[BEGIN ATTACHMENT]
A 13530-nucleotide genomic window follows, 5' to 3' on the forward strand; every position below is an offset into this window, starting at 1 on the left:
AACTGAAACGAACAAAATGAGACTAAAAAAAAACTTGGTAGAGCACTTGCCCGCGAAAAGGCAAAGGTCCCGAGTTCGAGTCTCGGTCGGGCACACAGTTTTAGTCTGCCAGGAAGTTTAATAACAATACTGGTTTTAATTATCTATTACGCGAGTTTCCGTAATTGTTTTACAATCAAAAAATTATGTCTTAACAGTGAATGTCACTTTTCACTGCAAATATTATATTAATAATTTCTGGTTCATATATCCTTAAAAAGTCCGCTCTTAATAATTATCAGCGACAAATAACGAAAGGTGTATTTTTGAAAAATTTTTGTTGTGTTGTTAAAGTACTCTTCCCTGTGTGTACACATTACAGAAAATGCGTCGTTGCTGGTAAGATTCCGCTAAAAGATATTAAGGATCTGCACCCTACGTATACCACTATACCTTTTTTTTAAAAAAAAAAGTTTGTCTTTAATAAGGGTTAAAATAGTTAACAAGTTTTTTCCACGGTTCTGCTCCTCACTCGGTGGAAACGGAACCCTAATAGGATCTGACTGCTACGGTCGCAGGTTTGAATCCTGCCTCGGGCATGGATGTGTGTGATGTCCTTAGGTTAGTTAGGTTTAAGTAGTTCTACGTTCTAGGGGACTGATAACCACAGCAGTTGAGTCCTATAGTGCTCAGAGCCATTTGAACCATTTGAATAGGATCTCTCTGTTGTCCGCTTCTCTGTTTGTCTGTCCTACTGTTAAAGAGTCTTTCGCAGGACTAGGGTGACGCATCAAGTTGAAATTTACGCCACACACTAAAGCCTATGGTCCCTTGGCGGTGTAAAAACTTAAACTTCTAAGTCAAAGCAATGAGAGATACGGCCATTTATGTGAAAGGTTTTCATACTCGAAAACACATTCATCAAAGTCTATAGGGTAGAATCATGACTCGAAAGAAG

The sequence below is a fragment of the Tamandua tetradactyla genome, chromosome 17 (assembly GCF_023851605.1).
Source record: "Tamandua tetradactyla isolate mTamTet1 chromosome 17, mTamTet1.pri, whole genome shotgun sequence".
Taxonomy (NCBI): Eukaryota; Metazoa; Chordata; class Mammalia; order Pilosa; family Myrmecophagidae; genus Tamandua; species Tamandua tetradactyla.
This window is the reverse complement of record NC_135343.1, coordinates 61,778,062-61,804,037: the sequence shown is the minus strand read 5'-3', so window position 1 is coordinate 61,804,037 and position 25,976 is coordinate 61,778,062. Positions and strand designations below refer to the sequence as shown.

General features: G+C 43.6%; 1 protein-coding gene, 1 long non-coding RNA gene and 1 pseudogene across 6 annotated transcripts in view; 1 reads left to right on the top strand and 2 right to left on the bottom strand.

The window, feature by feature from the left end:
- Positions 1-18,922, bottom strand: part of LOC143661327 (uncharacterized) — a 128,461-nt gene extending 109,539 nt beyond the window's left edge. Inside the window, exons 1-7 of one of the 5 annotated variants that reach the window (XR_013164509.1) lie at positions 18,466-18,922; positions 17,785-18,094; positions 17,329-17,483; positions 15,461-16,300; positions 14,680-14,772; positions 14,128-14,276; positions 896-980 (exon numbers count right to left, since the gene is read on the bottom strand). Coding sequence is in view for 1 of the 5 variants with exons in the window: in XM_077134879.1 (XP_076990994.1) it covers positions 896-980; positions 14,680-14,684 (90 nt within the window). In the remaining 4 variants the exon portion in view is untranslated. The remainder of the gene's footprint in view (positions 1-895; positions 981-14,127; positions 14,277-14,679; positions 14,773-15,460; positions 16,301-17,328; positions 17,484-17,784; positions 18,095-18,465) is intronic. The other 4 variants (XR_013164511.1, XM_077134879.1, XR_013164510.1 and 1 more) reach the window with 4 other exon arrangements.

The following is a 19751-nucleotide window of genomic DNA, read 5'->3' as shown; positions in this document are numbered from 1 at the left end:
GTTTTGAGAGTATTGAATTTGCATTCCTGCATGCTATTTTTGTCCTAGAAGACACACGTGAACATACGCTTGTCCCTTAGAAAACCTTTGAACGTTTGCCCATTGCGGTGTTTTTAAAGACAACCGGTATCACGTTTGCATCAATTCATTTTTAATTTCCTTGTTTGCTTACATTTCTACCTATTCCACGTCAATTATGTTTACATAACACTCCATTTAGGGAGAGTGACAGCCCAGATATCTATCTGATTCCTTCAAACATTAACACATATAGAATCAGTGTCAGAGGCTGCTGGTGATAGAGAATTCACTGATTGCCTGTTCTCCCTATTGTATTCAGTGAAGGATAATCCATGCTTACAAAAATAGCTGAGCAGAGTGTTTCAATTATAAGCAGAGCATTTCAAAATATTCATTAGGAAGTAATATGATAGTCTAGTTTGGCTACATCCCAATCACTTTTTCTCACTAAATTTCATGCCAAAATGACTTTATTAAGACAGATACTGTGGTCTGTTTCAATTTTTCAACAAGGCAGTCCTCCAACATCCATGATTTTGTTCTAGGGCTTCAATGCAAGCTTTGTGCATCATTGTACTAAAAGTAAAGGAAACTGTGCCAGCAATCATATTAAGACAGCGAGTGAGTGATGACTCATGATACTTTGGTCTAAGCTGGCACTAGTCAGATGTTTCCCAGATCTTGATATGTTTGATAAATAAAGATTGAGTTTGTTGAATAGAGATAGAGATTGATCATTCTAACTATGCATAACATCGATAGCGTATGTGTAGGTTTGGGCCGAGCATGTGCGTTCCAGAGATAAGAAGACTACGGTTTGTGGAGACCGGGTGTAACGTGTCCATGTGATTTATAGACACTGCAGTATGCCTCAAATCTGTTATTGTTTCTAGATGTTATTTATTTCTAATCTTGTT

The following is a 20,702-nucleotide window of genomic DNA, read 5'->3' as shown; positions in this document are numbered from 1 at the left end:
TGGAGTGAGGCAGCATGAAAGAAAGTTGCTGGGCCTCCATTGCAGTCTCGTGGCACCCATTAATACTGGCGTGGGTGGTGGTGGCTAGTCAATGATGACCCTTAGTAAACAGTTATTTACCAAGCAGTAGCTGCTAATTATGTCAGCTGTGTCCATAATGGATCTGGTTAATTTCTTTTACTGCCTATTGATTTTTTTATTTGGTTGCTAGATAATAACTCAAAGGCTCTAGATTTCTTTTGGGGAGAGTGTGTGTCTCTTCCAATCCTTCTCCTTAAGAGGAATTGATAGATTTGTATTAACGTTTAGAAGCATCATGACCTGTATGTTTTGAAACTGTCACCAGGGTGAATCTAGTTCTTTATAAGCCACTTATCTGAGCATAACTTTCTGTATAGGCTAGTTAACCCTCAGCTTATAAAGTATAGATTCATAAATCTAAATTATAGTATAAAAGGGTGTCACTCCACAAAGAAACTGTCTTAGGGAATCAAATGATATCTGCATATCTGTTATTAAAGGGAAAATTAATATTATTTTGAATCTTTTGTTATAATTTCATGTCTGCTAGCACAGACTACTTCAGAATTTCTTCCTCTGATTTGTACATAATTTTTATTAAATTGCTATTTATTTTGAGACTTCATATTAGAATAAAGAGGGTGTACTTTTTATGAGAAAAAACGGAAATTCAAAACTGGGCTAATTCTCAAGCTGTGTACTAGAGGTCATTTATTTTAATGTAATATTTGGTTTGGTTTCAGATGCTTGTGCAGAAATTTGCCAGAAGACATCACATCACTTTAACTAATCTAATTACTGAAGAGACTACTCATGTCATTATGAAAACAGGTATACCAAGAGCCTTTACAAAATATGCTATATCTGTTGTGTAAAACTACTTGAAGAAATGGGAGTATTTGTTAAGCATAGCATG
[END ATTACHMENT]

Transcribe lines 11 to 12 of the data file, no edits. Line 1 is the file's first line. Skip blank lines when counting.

GTTTTGAGAGTATTGAATTTGCATTCCTGCATGCTATTTTTGTCCTAGAAGACACACGTGAACATACGCTTGTCCCTTAGAAAACCTTTGAACGTTTGCCCATTGCGGTGTTTTTAAAGACAACCGGTATCACGTTTGCATCAATTCATTTTTAATTTCCTTGTTTGCTTACATTTCTACCTATTCCACGTCAATTATGTTTACATAACACTCCATTTAGGGAGAGTGACAGCCCAGATATCTATCTGATTCCTTCAAACATTAACACATATAGAATCAGTGTCAGAGGCTGCTGGTGATAGAGAATTCACTGATTGCCTGTTCTCCCTATTGTATTCAGTGAAGGATAATCCATGCTTACAAAAATAGCTGAGCAGAGTGTTTCAATTATAAGCAGAGCATTTCAAAATATTCATTAGGAAGTAATATGATAGTCTAGTTTGGCTACATCCCAATCACTTTTTCTCACTAAATTTCATGCCAAAATGACTTTATTAAGACAGATACTGTGGTCTGTTTCAATTTTTCAACAAGGCAGTCCTCCAACATCCATGATTTTGTTCTAGGGCTTCAATGCAAGCTTTGTGCATCATTGTACTAAAAGTAAAGGAAACTGTGCCAGCAATCATATTAAGACAGCGAGTGAGTGATGACTCATGATACTTTGGTCTAAGCTGGCACTAGTCAGATGTTTCCCAGATCTTGATATGTTTGATAAATAAAGATTGAGTTTGTTGAATAGAGATAGAGATTGATCATTCTAACTATGCATAACATCGATAGCGTATGTGTAGGTTTGGGCCGAGCATGTGCGTTCCAGAGATAAGAAGACTACGGTTTGTGGAGACCGGGTGTAACGTGTCCATGTGATTTATAGACACTGCAGTATGCCTCAAATCTGTTATTGTTTCTAGATGTTATTTATTTCTAATCTTGTT

The following is a 20,702-nucleotide window of genomic DNA, read 5'->3' as shown; positions in this document are numbered from 1 at the left end: